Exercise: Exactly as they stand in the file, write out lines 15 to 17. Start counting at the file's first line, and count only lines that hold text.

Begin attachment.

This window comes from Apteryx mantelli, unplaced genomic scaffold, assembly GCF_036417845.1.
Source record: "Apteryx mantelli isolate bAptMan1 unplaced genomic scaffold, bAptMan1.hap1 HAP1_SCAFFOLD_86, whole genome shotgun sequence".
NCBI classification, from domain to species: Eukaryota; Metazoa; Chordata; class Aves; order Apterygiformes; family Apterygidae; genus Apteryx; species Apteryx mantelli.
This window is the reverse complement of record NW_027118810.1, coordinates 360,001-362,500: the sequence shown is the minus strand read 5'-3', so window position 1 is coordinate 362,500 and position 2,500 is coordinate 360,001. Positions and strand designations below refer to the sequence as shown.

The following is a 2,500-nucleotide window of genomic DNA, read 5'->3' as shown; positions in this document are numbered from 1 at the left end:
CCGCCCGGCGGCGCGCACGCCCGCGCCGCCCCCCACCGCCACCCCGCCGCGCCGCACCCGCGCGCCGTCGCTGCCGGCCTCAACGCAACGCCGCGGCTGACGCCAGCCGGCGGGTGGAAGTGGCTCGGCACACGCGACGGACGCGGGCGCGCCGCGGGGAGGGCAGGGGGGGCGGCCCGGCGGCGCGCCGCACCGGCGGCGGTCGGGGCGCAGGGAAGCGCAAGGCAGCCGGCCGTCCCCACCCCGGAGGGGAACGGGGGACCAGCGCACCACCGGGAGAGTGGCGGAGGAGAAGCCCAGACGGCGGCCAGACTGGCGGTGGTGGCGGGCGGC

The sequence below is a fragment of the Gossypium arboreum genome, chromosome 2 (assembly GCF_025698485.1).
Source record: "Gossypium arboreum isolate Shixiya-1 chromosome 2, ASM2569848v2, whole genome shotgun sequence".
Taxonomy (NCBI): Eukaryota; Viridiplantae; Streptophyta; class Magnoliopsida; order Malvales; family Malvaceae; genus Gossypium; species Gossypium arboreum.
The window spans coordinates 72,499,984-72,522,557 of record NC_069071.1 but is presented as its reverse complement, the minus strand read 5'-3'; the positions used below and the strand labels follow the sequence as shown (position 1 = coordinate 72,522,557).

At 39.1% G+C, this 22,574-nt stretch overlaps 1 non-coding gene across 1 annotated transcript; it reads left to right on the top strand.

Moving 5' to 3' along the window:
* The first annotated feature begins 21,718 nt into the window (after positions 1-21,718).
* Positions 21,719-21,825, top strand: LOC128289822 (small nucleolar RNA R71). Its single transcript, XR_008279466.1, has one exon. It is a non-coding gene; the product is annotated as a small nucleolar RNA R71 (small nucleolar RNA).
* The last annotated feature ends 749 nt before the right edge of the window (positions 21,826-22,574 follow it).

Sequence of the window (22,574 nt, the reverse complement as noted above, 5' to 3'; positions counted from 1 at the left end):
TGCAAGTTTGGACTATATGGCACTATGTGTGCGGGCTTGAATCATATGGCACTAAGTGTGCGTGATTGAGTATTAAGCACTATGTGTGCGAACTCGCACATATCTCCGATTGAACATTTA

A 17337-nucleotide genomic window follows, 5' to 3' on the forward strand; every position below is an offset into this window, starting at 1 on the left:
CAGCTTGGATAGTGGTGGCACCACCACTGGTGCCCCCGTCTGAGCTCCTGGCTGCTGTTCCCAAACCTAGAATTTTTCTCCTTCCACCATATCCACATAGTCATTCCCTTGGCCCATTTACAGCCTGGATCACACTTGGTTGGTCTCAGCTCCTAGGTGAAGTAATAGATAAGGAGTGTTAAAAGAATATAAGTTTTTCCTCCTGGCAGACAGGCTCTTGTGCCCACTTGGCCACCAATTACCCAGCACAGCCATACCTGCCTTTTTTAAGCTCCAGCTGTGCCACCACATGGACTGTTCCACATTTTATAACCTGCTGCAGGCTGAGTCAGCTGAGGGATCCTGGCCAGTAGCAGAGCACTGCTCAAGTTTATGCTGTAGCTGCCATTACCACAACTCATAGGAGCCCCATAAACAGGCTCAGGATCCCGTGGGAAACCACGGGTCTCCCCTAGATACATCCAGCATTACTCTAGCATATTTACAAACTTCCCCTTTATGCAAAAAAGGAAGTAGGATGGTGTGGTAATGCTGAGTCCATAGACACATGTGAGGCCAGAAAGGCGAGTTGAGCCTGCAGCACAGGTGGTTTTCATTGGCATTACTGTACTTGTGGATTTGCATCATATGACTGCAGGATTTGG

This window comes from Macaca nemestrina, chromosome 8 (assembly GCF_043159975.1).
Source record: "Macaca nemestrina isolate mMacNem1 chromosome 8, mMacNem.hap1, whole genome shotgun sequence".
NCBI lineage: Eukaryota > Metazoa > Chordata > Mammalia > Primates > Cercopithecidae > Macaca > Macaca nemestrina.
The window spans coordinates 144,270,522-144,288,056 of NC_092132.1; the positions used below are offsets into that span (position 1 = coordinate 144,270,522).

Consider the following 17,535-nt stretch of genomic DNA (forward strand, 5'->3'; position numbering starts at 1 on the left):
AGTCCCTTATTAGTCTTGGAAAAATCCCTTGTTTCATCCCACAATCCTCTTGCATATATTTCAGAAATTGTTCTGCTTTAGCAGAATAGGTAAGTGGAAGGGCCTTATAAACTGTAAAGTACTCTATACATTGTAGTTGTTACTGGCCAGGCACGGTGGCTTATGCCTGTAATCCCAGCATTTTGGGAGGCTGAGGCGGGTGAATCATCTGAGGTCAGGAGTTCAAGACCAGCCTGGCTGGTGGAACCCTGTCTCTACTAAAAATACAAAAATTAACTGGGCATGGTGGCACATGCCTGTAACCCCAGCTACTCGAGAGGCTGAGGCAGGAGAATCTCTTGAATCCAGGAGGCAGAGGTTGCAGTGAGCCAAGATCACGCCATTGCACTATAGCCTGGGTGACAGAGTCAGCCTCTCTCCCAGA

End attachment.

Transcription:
* The last annotated feature ends 749 nt before the right edge of the window (positions 21,826-22,574 follow it).

Sequence of the window (22,574 nt, the reverse complement as noted above, 5' to 3'; positions counted from 1 at the left end):
TGCAAGTTTGGACTATATGGCACTATGTGTGCGGGCTTGAATCATATGGCACTAAGTGTGCGTGATTGAGTATTAAGCACTATGTGTGCGAACTCGCACATATCTCCGATTGAACATTTA